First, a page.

Congress, Paranoia and Horse Manure
By Dan K. Thomasson - Capitol Hill Blue
If there is anything Congress knows a lot about, it is horse manure. Huge amounts of it are slung about daily in the chambers and committee rooms of both the House and Senate. In fact, it has been suggested on occasion that there are sufficient quantities of it generated in the average legislative year to produce enough methane to solve the nation's energy problems into perpetuity.
That is all figuratively speaking, of course. But it now looks like no small amount of the real thing will be decorating the grounds outside the Capitol at an annual cleanup cost of more than $50,000. Another $100,000 will be spent each year (and those figures obviously are only temporary, given the natural order of inflation) to care for the six horses responsible for all that waste. The animals will be carrying police officers assigned to crowd control on the Hill's extensive grounds.
The horses and the manure are another byproduct of the Sept. 11, 2001, attack on America. A new wave of paranoia seems to seize the nation's lawmakers every time someone whispers "al Qaeda" or "Osama." It is in order here to suggest that the Capitol Mounties may be a bit extreme, given the fact that major protests of any kind are kept a quarter mile away at the bottom of the Hill, a considerable distance from where the legislative process is under way. Crowds in that also are in the jurisdiction of the District of Columbia's police force, which is well trained in crowd control. Furthermore, there are a number of other mounted patrols around the city that are available, including one from the National Park Service.
The security mania has resulted in a greatly expanded congressional police force with all the trappings of those of a major city and perhaps more; the closing of an ever-increasing number of streets around the Capitol complex and a growing alarm about the cost of all this to the taxpayers. While no one can argue with the necessity of precautions in this age of terrorist violence, the lawmakers seem determined to accomplish what bin Laden and his sinister forces have wanted all along - to deprive Americans of something they once enjoyed - easy access to their government.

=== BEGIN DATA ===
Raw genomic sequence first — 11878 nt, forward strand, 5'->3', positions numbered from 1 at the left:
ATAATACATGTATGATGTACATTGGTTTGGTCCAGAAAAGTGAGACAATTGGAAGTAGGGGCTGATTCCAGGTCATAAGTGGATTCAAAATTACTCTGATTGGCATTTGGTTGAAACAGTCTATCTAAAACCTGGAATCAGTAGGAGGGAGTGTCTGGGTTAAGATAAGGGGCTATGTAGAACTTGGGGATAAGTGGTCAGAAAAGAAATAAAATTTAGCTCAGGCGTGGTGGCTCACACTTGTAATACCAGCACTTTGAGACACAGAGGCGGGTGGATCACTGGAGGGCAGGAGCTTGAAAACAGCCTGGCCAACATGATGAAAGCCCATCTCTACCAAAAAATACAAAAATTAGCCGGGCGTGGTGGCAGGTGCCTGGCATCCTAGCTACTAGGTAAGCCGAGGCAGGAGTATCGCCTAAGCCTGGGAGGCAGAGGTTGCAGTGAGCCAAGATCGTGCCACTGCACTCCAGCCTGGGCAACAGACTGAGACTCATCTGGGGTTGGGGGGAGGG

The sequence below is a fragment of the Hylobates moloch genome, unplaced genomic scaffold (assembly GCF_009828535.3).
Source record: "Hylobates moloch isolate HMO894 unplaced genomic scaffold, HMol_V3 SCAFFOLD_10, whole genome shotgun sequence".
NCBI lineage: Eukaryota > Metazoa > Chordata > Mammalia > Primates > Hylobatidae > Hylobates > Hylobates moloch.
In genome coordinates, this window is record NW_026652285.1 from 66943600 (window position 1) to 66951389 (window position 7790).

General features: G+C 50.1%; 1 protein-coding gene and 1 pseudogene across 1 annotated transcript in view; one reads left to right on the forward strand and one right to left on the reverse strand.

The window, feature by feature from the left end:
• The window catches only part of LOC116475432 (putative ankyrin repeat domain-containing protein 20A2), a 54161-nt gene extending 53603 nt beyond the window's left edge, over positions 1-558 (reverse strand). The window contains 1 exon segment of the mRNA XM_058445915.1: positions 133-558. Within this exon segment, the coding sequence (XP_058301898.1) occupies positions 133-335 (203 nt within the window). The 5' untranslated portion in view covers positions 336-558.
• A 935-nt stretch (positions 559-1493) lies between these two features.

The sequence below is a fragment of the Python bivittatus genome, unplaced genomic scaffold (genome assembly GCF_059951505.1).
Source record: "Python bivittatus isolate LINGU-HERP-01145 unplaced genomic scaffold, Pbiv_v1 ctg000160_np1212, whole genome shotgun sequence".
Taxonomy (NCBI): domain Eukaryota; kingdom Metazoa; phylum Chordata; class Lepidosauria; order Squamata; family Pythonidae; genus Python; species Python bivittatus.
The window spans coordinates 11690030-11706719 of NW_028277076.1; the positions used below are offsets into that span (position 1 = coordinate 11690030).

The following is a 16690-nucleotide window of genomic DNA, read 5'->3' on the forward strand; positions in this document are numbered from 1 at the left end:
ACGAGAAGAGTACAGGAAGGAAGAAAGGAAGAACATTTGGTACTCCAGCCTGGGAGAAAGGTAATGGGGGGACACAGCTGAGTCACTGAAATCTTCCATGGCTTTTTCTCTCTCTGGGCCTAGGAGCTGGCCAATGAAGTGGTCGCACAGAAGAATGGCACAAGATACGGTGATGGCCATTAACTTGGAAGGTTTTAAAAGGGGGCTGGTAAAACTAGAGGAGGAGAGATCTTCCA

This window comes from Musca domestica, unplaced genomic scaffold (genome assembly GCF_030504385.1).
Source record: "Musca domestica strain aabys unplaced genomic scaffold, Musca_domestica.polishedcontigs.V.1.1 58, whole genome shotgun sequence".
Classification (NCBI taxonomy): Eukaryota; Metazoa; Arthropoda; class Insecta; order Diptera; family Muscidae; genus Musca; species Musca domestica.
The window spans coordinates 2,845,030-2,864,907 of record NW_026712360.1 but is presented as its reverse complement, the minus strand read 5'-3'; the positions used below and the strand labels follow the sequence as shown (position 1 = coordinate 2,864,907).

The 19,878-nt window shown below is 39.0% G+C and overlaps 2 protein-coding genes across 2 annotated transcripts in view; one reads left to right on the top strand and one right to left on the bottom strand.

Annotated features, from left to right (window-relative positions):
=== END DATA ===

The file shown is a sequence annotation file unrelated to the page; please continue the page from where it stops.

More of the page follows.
Some of the hassle of trying to visit their personal representatives on either side of the Capitol dome was supposed to have been eased by now by a tourist-friendly center. But because of further security considerations, including a new tunnel to the Library of Congress to match those to the various office buildings, the ambitious underground Visitors Center on the East Front is only two years behind and twice its original estimated cost. What was a reasonable $250 million plus is now expected to cost $558 million, according to recent published reports.
Just for the record, the price of a visitors center when it was first proposed several decades ago was a whole lot less than the original estimates. The concept has come a long way, baby, to use the expression of the flashy former Illinois auctioneer, turned congressman, Rep. Kenneth Grey, whose idea it was for a special place to greet American pilgrims traveling to view the national legislature in action, seek redress and press causes. The first proposed site was old Union Station, but that turned into a valuable commercial asset and the plan for excavating under the plaza was adopted.
But not even the most skittish congressman could have anticipated 9-11. Actually, the security apparatus had become somewhat oppressive long before that. It began in the Vietnam era and has steadily intensified. It has been years since taxis or private vehicles could drive onto the plaza. Now getting near any part of the congressional complex in a car can be a daunting experience and visitors must dodge barricades and anti-bomb planters everywhere.
In the three years since the terrorist assault, the budget for the Capitol Police Department has increased from $173 million to $230 million for the current year, a jump of 32 percent. The number of officers climbed from 1, 201 to 1,758. For every member of the House and Senate there are nearly three police officers. To be fair, the force also has to protect the thousands of congressional workers. Even at that, however, the Capitol's force per citizen far exceeds that of most major cities.
So how does all this go down with Congress' increasing number of self-pronounced fiscal conservatives? Not too well from all indications. But don't expect the spending to stop or even slow down when it comes to their own welfare. Doesn't that make all the financial protests sort of - well, you know - horse manure?
Dan K. Thomasson is former editor of the Scripps Howard News Service.
December 28, 2004
© Copyright 2004 by Capitol Hill Blue